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2572: St John the Evangelist, Montreux, Switzerland
St John, Montreux, Switzerland Photo: © demonpiccolo and used under license
Mystery Worshipper: Abed Nego.
The church: St John the Evangelist, Montreux, Switzerland.
Denomination: Church of England, Diocese in Europe.
The building: St John's was the work of the Victorian English Gothic Revivalist George Frederick Bodley, who designed or renovated hundreds of churches all throughout England. Dedicated in 1877, the church is a fine example of the Bell Epoque style. As the 20th century wore on, however, the building suffered from wear and tear and the effect of ill-conceived efforts at patchwork, and most of its original beauty was lost. Toward the end of the century a massive restoration effort was begun, thanks to the generosity of local benefactors. The highly ornamented Lady chapel, including a lovely shrine to Our Lady, as well as stencilled decorations throughout the church and a finely carved crucifix, the centrepiece of the reredos, have all been brought back to their original glory. Restoration is ongoing, including renovation of the organ.
The church: They sponsor a monthly luncheon get-together as well as other fellowship and devotional activities. I assume that this church is used to welcoming visitors.
The neighbourhood: The church is situated in Territet on the shores of Lac Leman at the eastern edge of Montreux. The location is exceptionally beautiful, with spectacular views of the snow-capped Alps. Immediately behind the church is a tiny station, the terminus of the funicular railway steeply descending from the village of Glion high above.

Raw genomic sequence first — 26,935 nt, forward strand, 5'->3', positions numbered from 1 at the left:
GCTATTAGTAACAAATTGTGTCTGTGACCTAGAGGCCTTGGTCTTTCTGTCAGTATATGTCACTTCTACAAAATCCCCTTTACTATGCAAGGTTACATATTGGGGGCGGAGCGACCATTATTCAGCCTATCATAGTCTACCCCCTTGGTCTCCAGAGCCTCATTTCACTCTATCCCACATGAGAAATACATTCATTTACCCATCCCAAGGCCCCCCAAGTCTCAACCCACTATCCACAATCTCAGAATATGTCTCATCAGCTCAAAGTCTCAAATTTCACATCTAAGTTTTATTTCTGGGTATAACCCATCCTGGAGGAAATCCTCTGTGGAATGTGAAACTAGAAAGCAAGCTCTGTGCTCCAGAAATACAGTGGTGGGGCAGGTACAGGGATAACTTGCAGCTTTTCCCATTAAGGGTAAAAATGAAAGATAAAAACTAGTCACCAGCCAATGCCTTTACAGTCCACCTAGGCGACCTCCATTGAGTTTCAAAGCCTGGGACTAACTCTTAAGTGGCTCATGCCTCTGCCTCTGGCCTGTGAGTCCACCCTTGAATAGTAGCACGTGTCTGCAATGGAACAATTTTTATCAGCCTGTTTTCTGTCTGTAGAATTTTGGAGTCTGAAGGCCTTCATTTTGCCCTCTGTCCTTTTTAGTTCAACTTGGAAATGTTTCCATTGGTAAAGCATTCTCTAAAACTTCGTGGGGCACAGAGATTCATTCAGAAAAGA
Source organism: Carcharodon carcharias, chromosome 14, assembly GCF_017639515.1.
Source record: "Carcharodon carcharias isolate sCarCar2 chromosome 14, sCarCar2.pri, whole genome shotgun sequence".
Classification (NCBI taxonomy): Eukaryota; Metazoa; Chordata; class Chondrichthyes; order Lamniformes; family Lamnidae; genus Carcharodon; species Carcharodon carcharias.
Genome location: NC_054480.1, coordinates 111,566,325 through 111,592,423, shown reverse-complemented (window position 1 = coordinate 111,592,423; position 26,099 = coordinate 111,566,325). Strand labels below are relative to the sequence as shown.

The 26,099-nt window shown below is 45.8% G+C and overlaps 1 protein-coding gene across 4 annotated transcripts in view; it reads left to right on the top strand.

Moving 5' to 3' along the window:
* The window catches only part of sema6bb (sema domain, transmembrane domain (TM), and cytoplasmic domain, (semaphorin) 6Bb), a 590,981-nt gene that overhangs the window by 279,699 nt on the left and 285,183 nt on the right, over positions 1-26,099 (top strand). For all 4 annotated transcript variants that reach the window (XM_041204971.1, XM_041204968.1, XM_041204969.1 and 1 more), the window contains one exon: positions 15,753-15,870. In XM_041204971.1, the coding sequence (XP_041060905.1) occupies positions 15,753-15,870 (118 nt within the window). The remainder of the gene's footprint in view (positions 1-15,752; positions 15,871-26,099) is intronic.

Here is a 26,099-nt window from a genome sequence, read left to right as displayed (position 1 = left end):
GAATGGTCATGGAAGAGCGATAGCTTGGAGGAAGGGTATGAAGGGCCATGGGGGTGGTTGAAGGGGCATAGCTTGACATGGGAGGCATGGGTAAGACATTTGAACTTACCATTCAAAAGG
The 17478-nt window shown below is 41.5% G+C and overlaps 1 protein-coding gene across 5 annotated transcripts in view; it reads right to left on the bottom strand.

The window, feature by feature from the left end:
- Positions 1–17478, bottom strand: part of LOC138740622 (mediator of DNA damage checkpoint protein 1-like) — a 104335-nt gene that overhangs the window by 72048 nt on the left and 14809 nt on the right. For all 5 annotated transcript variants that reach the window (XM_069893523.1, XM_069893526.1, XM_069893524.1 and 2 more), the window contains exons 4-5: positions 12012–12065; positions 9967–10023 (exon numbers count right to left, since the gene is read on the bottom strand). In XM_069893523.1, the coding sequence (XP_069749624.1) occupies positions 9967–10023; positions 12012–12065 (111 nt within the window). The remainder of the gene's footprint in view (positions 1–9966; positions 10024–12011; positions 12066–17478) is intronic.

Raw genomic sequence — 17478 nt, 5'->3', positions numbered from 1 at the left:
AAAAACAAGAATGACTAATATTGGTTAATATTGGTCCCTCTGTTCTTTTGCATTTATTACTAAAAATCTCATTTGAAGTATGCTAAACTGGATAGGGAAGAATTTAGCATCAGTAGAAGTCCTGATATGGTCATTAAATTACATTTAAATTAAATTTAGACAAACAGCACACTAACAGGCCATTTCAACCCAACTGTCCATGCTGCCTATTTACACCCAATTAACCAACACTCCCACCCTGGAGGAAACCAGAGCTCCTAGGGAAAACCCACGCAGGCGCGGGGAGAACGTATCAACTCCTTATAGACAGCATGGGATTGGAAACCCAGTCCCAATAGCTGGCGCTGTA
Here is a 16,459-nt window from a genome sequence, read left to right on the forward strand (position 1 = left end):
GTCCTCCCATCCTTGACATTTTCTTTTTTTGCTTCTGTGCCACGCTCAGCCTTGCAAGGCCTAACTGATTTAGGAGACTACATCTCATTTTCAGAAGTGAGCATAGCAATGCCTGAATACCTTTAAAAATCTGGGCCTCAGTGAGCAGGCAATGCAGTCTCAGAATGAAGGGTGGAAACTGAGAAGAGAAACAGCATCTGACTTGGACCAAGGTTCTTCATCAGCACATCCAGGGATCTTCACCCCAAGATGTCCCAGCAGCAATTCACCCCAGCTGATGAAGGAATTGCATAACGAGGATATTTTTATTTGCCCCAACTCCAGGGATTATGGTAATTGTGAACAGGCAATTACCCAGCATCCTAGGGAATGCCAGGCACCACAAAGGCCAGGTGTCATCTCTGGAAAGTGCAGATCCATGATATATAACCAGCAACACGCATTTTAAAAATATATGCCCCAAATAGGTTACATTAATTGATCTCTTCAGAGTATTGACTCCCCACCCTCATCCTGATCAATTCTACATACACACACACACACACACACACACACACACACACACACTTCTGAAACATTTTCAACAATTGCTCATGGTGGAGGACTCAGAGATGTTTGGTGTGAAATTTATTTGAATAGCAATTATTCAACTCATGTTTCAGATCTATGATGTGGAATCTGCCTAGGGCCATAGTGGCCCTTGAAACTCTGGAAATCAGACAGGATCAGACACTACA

The cast: The Revd Paul Dalzell, chaplain, was the celebrant. Peter Fairgrieve served as organist and choirmaster.
The date & time: Seventh Sunday after Pentecost, 7 July 2013, 10.30am. [Editor's note: This report was filed 1 August 2013.]

What was the name of the service?

How full was the building?
Sparsely attended by about 30 people, even though their ranks were swelled by the presence of folk attending the Montreux Jazz Festival, and by those attending the Initiatives of Change conferences at Caux.

Did anyone welcome you personally?
The chaplain's wife introduced herself and greeted us warmly as she handed us service sheets.

Was your pew comfortable?
Regular pew.

How would you describe the pre-service atmosphere?
It was restless. Choir members came and went from their seats in the sanctuary. One even vested in full view of the congregation! Things quietened down somewhat as the organist played a chorale prelude by Brahms.

What were the exact opening words of the service?
"Good morning!" This was followed by a discourse of welcome that included the words, "We're going to turn an aggregation into a congregation." Visitors were encouraged to introduce themselves to one another and to the regulars. And then, picking up a guitar, the chaplain proceeded to cajole us into joining him in a hearty rendition of the first verse of the Magnificat in Latin. When this came to a merciful end, the choir processed in and we sang the opening hymn quite lustily.

What books did the congregation use during the service?
Service sheets and hymn books.

What musical instruments were played?